by John Hinderacker • Powerline
We have often written about the fact that the world’s governments pour billions of dollars annually into the global warming project, the object of which is to increase the powers of government. And yet governments, the main parties that stand to benefit from the warmists’ campaign, pretend that their money is somehow innocent, while any private entity that supports climate research is suspect.
Alarmist scientists have gone so far as to urge the Obama administration to prosecute criminally scientists who disagree with them. The premise for this proposed RICO investigation was that “corporations in the fossil fuel industry and their supporters”–i.e., scientists who don’t buy the global warming hype–are deceiving the public for financial gain. This despicable effort, which we wrote about here, is led by Jagadish Shukla of George Mason University and several of his colleagues.
That inspired curiosity about Shukla’s own funding. The results, while incomplete, are striking. Shukla is remarkably well paid by George Mason, for a professor. His salary is currently around $314,000 a year. But that isn’t the half of it. Steve McIntyre writes that Shukla set up a “non-profit” entity, the Institute for Global Environment and Security, Inc. (IGES), to which the federal government has funneled millions of dollars. IGES operates as a slush fund for Shukla and his family; not only is Shukla on the payroll, apparently double-dipping in violation of university regulations, but his wife and daughter also draw substantial income from the “non-profit.”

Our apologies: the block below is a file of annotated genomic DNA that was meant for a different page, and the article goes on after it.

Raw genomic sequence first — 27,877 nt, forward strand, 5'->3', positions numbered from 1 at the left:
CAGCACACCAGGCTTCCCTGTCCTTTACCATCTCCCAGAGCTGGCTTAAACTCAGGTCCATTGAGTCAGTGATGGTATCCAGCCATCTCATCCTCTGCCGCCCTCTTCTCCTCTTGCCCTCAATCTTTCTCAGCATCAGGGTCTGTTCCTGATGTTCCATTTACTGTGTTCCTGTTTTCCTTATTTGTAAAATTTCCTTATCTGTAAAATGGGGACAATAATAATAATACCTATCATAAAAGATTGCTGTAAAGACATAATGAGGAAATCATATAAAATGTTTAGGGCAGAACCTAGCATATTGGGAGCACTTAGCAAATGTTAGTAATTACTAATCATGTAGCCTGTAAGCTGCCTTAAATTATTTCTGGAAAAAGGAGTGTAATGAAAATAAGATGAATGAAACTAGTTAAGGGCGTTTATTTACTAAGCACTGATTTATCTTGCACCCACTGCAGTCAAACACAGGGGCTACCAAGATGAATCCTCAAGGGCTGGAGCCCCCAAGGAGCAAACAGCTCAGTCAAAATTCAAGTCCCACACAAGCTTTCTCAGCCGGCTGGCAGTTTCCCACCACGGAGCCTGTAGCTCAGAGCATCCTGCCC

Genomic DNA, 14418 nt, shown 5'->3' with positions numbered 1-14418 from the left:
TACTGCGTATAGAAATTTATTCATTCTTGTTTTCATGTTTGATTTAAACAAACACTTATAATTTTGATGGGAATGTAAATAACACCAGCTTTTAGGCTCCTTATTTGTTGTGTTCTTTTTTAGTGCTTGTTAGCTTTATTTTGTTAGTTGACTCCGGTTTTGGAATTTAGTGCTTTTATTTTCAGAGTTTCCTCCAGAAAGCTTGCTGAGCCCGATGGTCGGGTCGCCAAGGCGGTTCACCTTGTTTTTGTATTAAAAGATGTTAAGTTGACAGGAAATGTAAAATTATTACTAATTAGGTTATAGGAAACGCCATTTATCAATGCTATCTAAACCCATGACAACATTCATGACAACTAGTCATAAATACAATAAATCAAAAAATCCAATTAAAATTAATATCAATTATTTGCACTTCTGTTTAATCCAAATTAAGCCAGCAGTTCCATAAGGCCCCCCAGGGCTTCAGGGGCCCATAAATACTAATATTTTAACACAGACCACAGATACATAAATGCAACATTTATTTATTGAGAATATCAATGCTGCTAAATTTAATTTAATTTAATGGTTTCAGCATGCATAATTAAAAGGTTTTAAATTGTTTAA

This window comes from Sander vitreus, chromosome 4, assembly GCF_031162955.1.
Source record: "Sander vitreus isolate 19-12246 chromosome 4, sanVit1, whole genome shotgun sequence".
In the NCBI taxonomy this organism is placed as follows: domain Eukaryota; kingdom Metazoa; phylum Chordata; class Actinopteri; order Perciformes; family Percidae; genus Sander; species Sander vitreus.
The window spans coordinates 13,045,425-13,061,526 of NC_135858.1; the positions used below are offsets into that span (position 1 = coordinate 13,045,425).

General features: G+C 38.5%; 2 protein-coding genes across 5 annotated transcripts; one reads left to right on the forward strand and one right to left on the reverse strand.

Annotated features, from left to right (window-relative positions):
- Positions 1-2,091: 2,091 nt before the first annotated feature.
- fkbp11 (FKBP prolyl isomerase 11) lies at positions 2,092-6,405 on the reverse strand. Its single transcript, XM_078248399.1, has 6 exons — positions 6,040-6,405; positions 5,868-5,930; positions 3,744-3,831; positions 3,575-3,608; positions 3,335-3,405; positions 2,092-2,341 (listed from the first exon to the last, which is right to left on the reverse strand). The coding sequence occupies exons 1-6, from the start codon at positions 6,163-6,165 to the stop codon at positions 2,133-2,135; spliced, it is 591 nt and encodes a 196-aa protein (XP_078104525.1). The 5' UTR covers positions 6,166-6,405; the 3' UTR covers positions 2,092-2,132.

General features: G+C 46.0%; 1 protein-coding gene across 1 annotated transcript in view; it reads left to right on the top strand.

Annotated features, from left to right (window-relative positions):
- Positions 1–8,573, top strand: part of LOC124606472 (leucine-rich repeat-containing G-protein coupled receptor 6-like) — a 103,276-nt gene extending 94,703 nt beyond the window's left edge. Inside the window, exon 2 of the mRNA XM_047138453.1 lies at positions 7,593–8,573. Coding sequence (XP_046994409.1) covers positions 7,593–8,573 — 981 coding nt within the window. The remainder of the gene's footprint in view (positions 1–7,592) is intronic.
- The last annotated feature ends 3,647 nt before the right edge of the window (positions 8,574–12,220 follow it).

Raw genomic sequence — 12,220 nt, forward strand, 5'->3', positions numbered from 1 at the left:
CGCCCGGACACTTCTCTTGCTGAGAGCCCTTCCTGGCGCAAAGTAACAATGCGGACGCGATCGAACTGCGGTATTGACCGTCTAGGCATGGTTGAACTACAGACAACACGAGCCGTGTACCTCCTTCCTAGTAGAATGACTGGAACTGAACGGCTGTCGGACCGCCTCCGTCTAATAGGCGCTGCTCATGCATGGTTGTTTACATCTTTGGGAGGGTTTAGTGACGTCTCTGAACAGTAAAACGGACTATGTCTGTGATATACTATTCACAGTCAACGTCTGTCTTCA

McIntyre estimates Shukla’s 2014 income from this scheme at more than a million dollars, but Anthony Watts says that calculation is too low. Watts also points out that the taxpayers’ $4.2 million has more or less disappeared:
There’s apparently an $800,000 annual salary and an organization full of Shukla family members that has produced next to no results for the millions received. Even NSF on their own web page acknowledges that only one paper has been produced out of a 4.2 million dollar grant.
If someone paid me a million dollars a year, I would at least produce some bogus, government-serving science once in a while.
This apparent corruption has piqued the interest of a congressional committee, which has issued an order prohibiting the destruction of documents by IGES and an IGES subsidiary called COLA which is also involved in various cash transfers. There is more to the story, which you can read at the links.
My guess is that similar stories of corruption and sudden wealth could be told about many or most of the people involved in promoting global warming hysteria, both scientists and others. The federal government spends billions of dollars a year to promote warming alarmism. That money doesn’t build any factories or create other tangible assets, it consists overwhelmingly of checks that ultimately are written to individuals. And their family members, as we see in the Shukla case. The whole enterprise is rotten to the core, starting with the fact that Al Gore has scammed hundreds of millions of dollars by feeding easily-debunked misinformation to the public.
Perhaps a congressional investigation of Jagadish Shukla’s million dollar a year slush fund–and that’s just what we know about so far–will begin to lift the lid on the worst scientific scandal of all time. In the meantime, ponder the fact that Shukla wants to send the scientists who rebut his vacuous theories to jail. With a million dollars a year (at least) at stake, it’s no wonder.